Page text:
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Infrastructure assets continue to appeal – here are 3 worth a closer look

Today’s announcement by toll road owner and operator Transurban (ASX: TCL) that it has acquired the senior secured debt of Sydney’s 2.1 kilometre Cross City Tunnel (CCT) for $475 million should act as a reminder to investors of the strategic appeal of ‘monopoly-type’ assets.

While monopoly-type assets are generally viewed as a right to print money, albeit usually in a regulated way, toll roads have not been without their controversy in recent years due to some high profile collapses. The listed BrisConnections, a toll road linking the city of Brisbane with Brisbane Airport and Brisbane’s Clem7 tunnel both collapsed under a mountain of debt, while Sydney’s CCT and Lane Cove tunnel are also both in the hands of receivers.

In the case of the CCT, Transurban has agreed to acquire all of the company’s senior secured debt, which was owned by the Royal Bank of Scotland (RBS). The announcement is really no surprise for investors given Transurban has previously been touted as the logical buyer of CCT given it links to the Eastern Distributor, a road in which Transurban has a 75.1% interest.

This was further confirmed in the announcement to the market regarding the debt purchase, which stated: “Transurban and RBS have agreed during this transitional process to instruct the receivers to continue with the sale process for the asset. Transurban intends to participate in the sale process.”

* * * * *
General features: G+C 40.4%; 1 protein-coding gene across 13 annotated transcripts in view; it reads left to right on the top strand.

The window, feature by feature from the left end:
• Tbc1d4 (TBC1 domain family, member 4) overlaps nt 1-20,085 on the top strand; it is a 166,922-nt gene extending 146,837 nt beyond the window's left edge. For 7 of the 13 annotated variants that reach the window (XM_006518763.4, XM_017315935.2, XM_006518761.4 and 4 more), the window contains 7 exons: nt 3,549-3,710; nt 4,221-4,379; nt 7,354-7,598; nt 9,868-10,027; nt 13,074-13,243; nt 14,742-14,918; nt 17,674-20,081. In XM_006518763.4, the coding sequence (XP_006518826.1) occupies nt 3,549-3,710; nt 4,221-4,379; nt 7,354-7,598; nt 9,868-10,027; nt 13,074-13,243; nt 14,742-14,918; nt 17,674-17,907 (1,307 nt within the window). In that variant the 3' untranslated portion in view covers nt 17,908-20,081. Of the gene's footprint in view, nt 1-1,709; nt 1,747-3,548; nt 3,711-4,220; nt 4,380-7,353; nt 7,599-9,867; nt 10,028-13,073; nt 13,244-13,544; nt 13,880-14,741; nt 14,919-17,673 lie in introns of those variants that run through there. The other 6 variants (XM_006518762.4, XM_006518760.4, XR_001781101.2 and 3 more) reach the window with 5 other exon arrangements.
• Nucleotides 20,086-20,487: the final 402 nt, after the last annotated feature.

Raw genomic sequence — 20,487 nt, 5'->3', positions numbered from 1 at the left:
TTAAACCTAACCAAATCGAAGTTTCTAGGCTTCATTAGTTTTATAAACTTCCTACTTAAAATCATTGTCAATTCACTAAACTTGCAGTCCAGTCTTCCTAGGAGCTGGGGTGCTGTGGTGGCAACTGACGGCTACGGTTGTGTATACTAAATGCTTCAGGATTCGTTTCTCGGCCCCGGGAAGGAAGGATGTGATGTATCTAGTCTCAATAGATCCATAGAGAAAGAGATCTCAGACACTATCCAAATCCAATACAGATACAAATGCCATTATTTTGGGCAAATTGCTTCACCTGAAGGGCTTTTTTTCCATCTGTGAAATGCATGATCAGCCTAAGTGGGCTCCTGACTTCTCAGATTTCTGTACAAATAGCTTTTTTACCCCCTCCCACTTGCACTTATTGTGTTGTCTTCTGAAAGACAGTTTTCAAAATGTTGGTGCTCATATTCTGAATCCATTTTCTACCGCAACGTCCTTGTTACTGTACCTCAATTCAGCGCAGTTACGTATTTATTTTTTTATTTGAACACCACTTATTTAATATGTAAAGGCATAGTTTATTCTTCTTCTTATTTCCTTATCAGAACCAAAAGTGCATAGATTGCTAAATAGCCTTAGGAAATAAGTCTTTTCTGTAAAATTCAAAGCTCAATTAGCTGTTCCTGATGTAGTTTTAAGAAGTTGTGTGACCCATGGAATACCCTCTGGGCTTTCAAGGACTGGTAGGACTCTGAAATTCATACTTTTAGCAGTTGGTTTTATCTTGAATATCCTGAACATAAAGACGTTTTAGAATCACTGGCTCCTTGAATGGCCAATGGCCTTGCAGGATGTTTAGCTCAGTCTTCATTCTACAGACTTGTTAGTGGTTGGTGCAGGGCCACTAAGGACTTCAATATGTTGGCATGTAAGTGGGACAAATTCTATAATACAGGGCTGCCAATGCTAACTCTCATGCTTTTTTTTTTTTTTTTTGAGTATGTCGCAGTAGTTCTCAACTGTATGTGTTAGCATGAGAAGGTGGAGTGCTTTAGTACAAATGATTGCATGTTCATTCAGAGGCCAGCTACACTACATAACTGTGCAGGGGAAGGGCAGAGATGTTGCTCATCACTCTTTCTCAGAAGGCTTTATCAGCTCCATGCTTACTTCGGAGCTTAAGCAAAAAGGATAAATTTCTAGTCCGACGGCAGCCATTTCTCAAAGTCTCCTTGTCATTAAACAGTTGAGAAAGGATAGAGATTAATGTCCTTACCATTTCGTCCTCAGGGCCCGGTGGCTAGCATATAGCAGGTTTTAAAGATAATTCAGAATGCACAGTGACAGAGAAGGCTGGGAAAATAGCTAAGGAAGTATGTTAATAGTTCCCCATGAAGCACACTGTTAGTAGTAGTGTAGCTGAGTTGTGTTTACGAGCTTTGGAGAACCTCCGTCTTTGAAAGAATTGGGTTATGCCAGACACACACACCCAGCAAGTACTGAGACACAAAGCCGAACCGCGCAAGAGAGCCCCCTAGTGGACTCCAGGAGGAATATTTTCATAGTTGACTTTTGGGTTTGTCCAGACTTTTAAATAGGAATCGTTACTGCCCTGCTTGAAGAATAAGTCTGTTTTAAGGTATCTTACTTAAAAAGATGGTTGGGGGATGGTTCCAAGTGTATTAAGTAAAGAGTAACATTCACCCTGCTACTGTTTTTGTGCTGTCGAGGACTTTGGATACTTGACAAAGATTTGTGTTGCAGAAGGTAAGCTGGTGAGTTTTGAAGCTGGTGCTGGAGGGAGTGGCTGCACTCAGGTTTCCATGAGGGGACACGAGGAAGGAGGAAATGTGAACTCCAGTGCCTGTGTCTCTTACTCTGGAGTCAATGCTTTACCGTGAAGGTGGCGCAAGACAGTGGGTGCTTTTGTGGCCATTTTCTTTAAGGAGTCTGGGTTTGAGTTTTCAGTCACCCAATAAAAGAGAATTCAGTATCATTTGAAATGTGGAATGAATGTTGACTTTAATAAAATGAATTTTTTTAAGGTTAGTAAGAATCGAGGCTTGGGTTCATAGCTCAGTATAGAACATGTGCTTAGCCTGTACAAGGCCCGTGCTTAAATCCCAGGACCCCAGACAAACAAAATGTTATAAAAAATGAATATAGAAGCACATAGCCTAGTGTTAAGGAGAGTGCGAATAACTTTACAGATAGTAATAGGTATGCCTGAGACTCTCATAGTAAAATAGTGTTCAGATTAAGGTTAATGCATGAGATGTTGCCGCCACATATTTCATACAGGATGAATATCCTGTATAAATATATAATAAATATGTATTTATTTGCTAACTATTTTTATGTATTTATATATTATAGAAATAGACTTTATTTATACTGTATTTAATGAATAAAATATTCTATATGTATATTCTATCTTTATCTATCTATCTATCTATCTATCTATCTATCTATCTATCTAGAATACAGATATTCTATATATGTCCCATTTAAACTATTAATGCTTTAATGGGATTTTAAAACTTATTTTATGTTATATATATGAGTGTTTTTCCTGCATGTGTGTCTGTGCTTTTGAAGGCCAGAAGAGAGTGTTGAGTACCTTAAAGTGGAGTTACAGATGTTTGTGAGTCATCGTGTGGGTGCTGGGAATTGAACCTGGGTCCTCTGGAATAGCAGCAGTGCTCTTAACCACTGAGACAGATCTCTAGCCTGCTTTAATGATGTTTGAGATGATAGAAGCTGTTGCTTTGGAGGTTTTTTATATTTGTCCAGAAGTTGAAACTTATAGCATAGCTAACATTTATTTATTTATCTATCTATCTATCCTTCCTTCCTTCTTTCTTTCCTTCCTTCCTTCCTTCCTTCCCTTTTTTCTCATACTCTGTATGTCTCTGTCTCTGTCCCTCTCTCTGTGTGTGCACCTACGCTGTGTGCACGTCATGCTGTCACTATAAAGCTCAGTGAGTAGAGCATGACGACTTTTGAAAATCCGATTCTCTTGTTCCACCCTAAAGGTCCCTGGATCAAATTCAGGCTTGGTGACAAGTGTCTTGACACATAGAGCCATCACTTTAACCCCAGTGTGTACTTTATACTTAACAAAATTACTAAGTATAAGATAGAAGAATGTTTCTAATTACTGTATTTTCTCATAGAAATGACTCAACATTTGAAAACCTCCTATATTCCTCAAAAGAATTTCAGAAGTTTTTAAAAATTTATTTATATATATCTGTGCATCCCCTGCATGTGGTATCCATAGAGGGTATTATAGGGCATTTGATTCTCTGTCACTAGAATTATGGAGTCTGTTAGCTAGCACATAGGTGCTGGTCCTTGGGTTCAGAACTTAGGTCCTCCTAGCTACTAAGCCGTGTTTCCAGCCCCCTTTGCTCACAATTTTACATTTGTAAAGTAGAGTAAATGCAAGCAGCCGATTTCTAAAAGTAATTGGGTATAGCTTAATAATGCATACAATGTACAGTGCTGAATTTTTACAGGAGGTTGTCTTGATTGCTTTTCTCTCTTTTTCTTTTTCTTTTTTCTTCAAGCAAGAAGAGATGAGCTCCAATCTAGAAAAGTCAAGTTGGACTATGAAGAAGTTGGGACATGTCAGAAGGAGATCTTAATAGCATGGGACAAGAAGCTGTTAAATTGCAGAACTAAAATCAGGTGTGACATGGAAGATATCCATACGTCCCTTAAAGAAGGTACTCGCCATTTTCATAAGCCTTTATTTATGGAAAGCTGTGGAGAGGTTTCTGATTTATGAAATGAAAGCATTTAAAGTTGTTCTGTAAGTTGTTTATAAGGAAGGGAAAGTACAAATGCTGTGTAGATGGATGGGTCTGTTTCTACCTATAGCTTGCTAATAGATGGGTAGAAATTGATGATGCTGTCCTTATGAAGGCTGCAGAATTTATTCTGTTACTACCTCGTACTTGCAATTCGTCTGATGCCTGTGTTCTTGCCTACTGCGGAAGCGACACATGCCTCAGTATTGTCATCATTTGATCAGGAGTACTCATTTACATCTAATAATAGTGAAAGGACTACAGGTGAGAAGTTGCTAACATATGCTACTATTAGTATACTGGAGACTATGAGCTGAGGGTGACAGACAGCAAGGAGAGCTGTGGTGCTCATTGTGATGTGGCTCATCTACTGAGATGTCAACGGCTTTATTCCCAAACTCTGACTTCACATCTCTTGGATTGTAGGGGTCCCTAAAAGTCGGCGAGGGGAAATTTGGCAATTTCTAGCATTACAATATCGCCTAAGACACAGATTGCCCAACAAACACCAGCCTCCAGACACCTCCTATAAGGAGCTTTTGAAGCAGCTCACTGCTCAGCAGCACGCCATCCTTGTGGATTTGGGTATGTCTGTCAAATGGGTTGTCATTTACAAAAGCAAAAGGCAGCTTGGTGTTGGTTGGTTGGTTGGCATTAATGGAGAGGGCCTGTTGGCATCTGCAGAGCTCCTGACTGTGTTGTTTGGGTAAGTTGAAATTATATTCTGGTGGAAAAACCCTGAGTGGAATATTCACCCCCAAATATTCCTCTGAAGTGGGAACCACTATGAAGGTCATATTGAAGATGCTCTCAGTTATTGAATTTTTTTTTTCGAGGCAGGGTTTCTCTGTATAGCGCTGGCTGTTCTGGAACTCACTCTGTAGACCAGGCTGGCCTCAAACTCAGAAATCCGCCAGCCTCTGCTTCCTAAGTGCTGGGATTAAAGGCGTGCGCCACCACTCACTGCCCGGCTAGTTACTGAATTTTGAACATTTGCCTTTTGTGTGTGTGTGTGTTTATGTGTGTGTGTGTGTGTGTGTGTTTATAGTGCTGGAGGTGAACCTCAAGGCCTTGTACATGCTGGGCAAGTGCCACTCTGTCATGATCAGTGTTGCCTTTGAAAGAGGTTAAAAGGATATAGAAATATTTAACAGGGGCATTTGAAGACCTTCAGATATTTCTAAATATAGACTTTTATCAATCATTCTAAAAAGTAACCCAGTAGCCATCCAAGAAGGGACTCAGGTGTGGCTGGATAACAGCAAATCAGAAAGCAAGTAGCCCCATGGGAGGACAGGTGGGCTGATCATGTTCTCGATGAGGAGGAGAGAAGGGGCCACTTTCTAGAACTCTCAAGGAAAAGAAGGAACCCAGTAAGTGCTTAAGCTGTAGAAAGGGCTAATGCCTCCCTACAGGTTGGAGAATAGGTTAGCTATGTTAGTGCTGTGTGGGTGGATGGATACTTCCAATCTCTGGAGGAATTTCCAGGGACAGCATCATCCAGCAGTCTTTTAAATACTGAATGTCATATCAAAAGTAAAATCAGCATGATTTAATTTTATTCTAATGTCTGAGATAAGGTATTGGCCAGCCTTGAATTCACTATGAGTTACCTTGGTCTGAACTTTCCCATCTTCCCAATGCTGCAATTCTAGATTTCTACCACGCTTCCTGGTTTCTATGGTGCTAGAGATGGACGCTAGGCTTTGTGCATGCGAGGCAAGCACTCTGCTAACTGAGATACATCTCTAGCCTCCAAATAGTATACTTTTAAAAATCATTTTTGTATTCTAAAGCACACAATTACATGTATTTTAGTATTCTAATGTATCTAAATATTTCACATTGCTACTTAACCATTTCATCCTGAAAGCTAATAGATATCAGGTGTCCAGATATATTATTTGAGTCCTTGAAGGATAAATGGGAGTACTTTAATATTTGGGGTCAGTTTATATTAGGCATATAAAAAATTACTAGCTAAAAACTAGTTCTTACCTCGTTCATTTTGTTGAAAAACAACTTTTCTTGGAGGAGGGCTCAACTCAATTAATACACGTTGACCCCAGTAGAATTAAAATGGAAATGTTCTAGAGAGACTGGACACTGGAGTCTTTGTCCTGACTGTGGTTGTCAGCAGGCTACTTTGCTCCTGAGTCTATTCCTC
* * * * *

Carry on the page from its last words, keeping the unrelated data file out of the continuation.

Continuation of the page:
Apart from Transurban, which owns a suite of appealing assets that investors may be interested in taking a closer look at, two other companies, Sydney Airport (ASX: SYD) and Macquarie Atlas Roads (ASX: MQA), also own strategic and desirable assets.

Sydney Airport owns Australia’s main international gateway and major domestic airport. While traffic growth is putting pressure of Sydney Airport and leading to calls for a second airport — which could create significant competition if it occurred — that day could be years if not decades away.

Macquarie Atlas, meanwhile, owns assets spanning the USA, France and Germany. The company not only provides shareholders with access to an appealing suite of assets but also geographic diversification and the potential to benefit from a weakening Australian dollar.

Foolish takeaway

With the Cross City Tunnel estimated to have cost $1 billion to finance and construct, if Transurban ultimately secures the asset, shareholders could be looking at a highly attractive asset being added to their company for well below replacement cost.

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Motley Fool contributor Tim McArthur does not own shares in any of the companies mentioned in this article.

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